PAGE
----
Shadowman continues his journey through the Boniface family history, this time landing in the body of the first Shadowman, Marius Boniface. Marius lived in the late 19th Century. We join him when a hunting party arrives on his property looking for a worker who ran from their mining operation. Marius denies knowing where the worker is, but he is secretly hiding him beneath his cabin. After the hunting party leaves, the miner, knowing Marius is Shadowman, begs him to shut down the mine. Marius at first denies his request, but he learns something about the mine which gives him a change of heart.
Shadowman #5 is among the best issues of the series so far. It marries the book's formula to a short but solid Western tale. It brings revenge, justice, and lost love into the mixture.
It has a nice flow too, going from that opening encounter to a series of confrontations that adequately build the animosity between Marius and the men who own the mine.
There are some details left unexplained that may be apparent to the more seasoned Shadowman fan. Unfortunately, I'm just a fledgling and am unsure of the history of some of Valiant's characters.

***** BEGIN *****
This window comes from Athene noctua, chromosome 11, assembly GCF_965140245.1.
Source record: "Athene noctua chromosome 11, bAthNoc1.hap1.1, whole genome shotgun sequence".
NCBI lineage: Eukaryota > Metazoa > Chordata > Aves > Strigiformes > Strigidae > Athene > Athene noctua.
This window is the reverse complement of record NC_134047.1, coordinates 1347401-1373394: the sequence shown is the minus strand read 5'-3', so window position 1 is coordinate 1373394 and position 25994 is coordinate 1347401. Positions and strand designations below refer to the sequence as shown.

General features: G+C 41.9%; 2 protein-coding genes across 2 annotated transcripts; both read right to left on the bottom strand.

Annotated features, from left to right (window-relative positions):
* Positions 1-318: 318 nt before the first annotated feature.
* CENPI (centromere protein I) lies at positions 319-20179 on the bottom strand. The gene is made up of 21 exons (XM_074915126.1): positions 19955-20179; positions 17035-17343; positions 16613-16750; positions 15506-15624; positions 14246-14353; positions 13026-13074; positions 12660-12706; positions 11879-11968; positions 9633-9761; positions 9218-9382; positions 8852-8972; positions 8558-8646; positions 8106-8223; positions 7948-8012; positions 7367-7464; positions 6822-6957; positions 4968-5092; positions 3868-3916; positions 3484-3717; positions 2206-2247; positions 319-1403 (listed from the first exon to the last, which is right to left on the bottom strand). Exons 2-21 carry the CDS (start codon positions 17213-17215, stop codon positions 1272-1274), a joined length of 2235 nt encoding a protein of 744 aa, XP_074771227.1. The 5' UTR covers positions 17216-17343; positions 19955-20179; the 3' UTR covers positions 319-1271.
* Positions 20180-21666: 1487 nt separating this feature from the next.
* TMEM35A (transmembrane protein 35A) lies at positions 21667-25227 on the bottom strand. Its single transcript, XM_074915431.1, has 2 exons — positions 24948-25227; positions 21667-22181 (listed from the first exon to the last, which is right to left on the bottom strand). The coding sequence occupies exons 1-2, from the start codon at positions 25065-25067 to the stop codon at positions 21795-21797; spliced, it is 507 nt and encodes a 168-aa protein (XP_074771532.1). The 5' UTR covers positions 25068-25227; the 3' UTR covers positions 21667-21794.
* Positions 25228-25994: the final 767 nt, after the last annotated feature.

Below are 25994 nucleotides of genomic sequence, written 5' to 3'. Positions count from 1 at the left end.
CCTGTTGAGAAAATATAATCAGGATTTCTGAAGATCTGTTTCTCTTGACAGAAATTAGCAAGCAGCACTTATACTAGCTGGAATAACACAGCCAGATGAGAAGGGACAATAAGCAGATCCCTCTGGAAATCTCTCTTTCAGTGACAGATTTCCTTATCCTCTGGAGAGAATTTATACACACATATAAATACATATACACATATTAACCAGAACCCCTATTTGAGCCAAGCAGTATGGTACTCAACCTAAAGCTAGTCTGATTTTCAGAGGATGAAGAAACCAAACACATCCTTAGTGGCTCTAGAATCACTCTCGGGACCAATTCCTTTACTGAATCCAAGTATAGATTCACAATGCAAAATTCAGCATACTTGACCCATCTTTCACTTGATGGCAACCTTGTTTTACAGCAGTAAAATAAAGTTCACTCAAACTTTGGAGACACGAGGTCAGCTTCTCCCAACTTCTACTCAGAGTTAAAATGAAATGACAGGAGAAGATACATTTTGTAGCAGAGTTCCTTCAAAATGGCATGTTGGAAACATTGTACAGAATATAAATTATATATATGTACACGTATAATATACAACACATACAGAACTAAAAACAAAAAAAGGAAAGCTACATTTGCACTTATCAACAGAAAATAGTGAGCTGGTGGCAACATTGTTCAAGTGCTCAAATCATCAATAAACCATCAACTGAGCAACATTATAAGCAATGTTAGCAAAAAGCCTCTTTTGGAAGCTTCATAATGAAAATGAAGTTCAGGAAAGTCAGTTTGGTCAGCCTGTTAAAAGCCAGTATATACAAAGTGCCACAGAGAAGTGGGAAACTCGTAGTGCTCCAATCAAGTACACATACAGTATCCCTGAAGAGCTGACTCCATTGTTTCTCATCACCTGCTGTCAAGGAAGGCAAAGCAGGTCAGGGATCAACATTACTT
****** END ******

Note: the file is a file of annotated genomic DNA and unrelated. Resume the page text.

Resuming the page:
Doug Braithwaite delivers some incredible artwork to this comic, giving stunning detail, personality, and expression to the world of this comic. There is a lot of subtlety hidden in the detailing, and the Shadowman himself looks as awesome as ever, especially in a Union soldier uniform. Jose Villarrubia provides the color work, and he gives a well-balanced palette to the photorealistic world constructed by Braithwaite.
Shadowman #5 is a damn good comic that throws Jack further back through his own family lineage to observe the Shadow Loa throughout the centuries. The pacing, flow, and dialogue are all rock-solid, and the artwork is phenomenal. This one comes with a recommendation. Give it a read.